Stormont’s new justice committee briefed by legal professions

Stormont's new justice committee briefed by legal professions

Stormont’s new justice committee has been briefed on key issues by the Bar of Northern Ireland and the Law Society of Northern Ireland.

The new committee is chaired by DUP MLA Joanne Bunting, with Sinn Féin’s Deirdre Hargey as vice-chair. It heard from representatives of the two legal professions on Thursday.

The Bar’s chair Moira Smyth KC and chief executive David Mulholland both provided oral evidence to the committee.

Speaking afterwards, Ms Smyth said: “The Bar welcomed the opportunity to provide evidence to the new justice committee so early in the new mandate. We set out our vision for a positive, proud and strategic vision for justice in this jurisdiction.

“The Bar also made clear our ambition for ongoing constructive engagement with the justice committee in advancing the rule of law and ensuring access to justice for our citizens.”

She added: “The Bar of NI last provided evidence to the justice committee towards the end of the previous Assembly term in February 2022. Then, we warned of the devastating impacts of a net budget decrease to the justice budget under the terms of the draft 2022-2025 budget.

“At this week’s committee session, we set out the outworking of justice budget shortfalls as creating hardship for many of our practitioners, particularly younger and female members of the Bar, who enable access to justice while navigating the challenges of self-employment and enduring crippling payment delays and stagnant rates of pay for legally aid work.”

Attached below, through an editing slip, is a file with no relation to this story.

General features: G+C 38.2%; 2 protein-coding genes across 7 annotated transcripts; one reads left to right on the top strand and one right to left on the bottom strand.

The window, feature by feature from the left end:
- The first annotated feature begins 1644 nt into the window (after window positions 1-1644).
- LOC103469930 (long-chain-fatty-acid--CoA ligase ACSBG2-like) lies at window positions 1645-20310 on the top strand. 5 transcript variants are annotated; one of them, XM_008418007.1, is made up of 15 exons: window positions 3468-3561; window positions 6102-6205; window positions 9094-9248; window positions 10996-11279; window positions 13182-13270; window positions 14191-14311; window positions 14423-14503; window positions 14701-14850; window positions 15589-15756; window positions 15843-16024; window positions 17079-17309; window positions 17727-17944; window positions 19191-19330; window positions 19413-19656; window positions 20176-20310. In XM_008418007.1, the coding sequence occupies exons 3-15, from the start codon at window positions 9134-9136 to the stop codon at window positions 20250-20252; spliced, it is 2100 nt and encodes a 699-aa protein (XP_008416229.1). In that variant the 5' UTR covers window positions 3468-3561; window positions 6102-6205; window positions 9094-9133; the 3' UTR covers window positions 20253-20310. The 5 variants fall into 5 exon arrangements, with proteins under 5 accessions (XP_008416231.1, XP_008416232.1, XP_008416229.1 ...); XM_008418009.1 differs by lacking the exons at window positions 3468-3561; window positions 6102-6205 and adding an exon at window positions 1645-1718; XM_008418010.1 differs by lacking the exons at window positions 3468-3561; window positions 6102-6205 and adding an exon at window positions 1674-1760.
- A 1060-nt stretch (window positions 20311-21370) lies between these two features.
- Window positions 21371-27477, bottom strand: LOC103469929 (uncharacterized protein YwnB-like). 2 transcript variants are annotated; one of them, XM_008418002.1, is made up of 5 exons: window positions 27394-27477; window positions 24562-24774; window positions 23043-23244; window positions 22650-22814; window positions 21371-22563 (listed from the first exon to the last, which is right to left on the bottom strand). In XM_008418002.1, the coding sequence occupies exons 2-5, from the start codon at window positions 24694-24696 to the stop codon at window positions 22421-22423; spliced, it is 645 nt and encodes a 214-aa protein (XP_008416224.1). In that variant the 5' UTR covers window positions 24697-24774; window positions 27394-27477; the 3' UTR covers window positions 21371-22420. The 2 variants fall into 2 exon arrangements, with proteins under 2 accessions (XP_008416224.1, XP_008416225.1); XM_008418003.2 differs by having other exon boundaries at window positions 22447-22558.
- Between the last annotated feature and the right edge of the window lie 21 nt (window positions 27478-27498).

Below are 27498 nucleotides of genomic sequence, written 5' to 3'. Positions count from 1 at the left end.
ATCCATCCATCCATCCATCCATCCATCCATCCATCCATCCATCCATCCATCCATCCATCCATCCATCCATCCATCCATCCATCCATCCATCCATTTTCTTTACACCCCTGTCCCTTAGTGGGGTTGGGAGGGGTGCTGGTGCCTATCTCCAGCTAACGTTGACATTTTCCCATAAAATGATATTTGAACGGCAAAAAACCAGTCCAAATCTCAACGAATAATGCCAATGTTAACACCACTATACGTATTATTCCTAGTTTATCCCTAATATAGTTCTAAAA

Mr Mulholland said: “It was important that the Bar acknowledged the wide range of issues faced by the Department of Justice following a sustained period without government and the challenging public finance position that the NI Executive grapples with at present.

“However, within that context, the oral evidence presented by the Bar drew attention to the need for a strategic perspective to be taken in relation to access to justice, placing it on a sustainable footing and elevating its status so it is understood as a source of social, economic, and human value and not as a problematic cost.

“Our core message to the assembled MLAs was that we have reached a tipping point whereby the Department’s deliberate payment delay policy is visiting generational harm upon the legal profession and the wider justice system.

“Another central element to our evidence concerned the reality that, whilst we welcome Judge Tom Burgess’ fundamental review of criminal legal aid, rates of payment for several aspects of legally aided work have not been reviewed when they should have been under statute and have now remained static for decades, falling chronically behind inflation.

“We set out that rates for certain types of legal aid work have, when adjusting for inflation, plummeted by between 47-58 per cent since 2005. It is therefore essential that urgent action is taken to address these wholly unsustainable fees.

“We also stated our view that the Department’s review into civil legal aid must be conducted independently and involve meaningful engagement with the legal professions and must not be premised upon any further restriction in access to justice.”

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